Happy Valentine’s Day from Verblio (formerly BlogMutt)! For February’s writer spotlight, we’re highlighting Marc S., engineer, musician, and rock climber extraordinaire!
Here’s a quick snapshot of Marc’s Verblio stats:
- Time with Verblio: 4 years
- Total posts sold: 2575
- Top industries: Legal, Insurance
- Expertise: Mechanical engineering, manufacturing, physics, rock climbing
This month, Marc is beginning his 4th year with Verblio and in that time he has sold over 2,500 blog posts with an acceptance rate of about 99%. He’s also a “preferred writer” for 16 different subscriptions.
Many of his posts are in the legal and insurance industries, but he also works on topics from data security to home repair and maintenance. Here are just a couple of the topics that he has taken on recently:
- Why you should use an ERP (not just spreadsheets) when scaling your company
- How cyber crime techniques are used in cargo theft
- Limitations of all-wheel drive vehicles in snowy conditions
- How miscommunication caused two different space probe disasters
Many of Marc’s posts fall on the more technical end of the spectrum, which makes sense given that he has an extensive background (and a Master’s degree) in mechanical engineering, as well as a PhD in physics.
He says that he started out working as a mechanical engineer, designing pneumatic controls for industrial machines before going on to earn his higher degrees.
Here’s how he described his pre-Verblio career(s):
I worked with a small start-up company for ten years. I did engineering analysis, design, testing, and field installations of a new type of powder injection system for manufacturing operations…
I’ve worked in some pretty harsh manufacturing environments. I had a summer internship at a foundry that made multi-ton castings. It was a kind of Hades on Earth with soot everywhere and holes in the floor where molten castings were cooling off. There was incessant overhead activity where big gantry cranes moved giant castings around.
And that wasn’t Marc’s only job in a tough and chaotic environment. He also has experience “[troubleshooting] control systems in cement manufacturing plants with intense noise, vibration, and cement dust floating everywhere.” It’s not only challenging just to be in a place like that all day long, but, as Marc says, “The work required clear analytical thinking in the midst of a very busy and harsh environment.”
Perhaps Marc’s ability to focus and think in tough climates comes from another passion of his: rock climbing. Although non-climbers may be surprised by this, rock climbing is an intensely analytical sport. It’s not just about physical strength, but also requires extreme mental focus and extensive knowledge of the equipment (and its limitations).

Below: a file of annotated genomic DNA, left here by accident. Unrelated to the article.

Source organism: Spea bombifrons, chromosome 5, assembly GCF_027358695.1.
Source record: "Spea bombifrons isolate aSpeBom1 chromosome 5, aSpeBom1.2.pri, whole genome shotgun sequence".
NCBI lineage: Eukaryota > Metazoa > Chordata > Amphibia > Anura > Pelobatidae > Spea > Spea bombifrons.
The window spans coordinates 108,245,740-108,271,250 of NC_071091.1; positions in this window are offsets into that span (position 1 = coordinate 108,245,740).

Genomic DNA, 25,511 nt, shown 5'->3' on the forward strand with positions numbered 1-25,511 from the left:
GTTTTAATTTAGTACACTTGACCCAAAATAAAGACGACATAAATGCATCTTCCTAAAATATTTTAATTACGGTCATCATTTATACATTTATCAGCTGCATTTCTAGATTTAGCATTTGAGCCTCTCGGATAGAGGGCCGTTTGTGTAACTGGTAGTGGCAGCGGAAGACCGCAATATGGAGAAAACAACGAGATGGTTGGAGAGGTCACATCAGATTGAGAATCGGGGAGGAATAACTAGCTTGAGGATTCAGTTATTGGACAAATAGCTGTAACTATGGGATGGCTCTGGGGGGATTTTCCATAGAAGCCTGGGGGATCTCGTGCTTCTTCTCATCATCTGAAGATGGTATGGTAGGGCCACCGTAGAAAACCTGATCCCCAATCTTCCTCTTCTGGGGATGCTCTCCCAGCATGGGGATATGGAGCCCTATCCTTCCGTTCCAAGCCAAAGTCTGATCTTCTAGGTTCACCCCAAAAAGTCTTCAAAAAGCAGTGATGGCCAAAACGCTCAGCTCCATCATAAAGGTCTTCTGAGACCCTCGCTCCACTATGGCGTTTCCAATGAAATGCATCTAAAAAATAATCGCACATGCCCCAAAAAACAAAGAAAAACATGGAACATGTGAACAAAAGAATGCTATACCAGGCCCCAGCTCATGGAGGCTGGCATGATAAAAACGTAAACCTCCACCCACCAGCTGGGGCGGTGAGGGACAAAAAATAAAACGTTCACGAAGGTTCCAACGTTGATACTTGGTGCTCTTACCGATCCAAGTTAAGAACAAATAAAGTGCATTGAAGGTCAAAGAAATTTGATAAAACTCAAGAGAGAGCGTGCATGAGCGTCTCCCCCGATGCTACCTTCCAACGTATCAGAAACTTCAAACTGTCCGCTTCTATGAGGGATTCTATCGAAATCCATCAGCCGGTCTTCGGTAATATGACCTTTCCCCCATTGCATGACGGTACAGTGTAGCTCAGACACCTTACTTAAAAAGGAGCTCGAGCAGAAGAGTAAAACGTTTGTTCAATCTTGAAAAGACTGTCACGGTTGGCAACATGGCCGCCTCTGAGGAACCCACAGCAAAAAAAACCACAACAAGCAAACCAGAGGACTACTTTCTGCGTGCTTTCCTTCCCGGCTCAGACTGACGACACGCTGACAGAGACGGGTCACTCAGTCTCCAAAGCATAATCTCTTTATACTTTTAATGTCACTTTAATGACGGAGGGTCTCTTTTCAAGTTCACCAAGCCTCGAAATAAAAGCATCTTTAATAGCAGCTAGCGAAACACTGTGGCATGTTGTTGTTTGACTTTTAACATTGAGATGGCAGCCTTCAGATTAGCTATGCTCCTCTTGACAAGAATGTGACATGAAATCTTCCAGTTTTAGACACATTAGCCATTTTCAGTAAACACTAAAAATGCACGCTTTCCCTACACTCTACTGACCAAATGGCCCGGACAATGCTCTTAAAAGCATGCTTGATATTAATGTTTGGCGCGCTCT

After his first foray into mechanical engineering, Marc took several years off to grow as a climber. “For almost two decades,” he says, “I was an absolute rock climbing fanatic.” He has climbed all over the country from the Shawangunks (“the Gunks”) in upstate New York to the iconic Yosemite Valley granite in California. Marc’s passion for climbing was unmistakable as he explained it to me:
Nothing else I’ve done before or since has come close to energizing me to the same extent that rock climbing did… I’ve done lots of roped climbing with partners but also did a substantial amount of solo rock climbing without a rope up cliffs hundreds of feet off the ground… I’ve also done a lot of night rock climbing for the fun of it. These experiences gave me a kind of otherworldly feeling that was intensely satisfying.
Eventually, Marc quit climbing after some close calls, including a harrowing moment soloing (ropeless) on overhung terrain 80 feet off the ground.
An old climbing magazine article aptly stated: ‘just because you can climb 5.11 or 5.12 doesn’t mean you can fly.’
Though he doesn’t free solo anymore, Marc still spends a lot of time outdoors. He cross-country skis in the backcountry, snowshoes, and says he loves to go bushwhacking (hiking off trail), using the sun and his GPS watch to navigate. He also says that in spite of living in a largely rural area, “I get a kick out of using my car as little as possible.”
For 3 and a half years, Marc has carried his groceries—25-30 pounds of food—4.5 miles home from the grocery store on foot.
Our customers often ask us about a writer’s career experiences, but Marc really embodies something that I’ve always had a hard time explaining: a writer’s on-paper experience doesn’t always give you a complete picture of their range and talent. Passion can be as powerful as professional experience, and often creates more compelling content.
Marc’s resume may tell you that he’s a technical writer, but beyond his degrees and years of experience in engineering, Marc also plays (and composes music for) piano and reads extensively about the space program. I suspect that he could write a climbing manual or two.
Here’s a list of some of the diverse topics that Marc is knowledgeable about:
- Engineering & manufacturing
- Rock climbing
- Piano & composition
- Skiing & backcountry travel
- Historical figures, especially mathematicians & explorers
For fun, I asked Marc about the strangest trivia facts that he has learned from being a Verblio writer. Right away, he said that the most niche topic he has covered is “the worst items to flush down a toilet,” but while writing for a pawn shop, he also happened upon a pretty amazing space trivia fact: Did you know that “the atmospheric conditions on Uranus and Neptune allow for storms that rain diamonds out of the sky”?!
Thank you so much to Marc for telling us about his life and experiences! If you’re hoping to work with experienced, talented freelance writers like Marc, reach out. We’d love to learn more about your business and to help you create great content to drive sales and growth.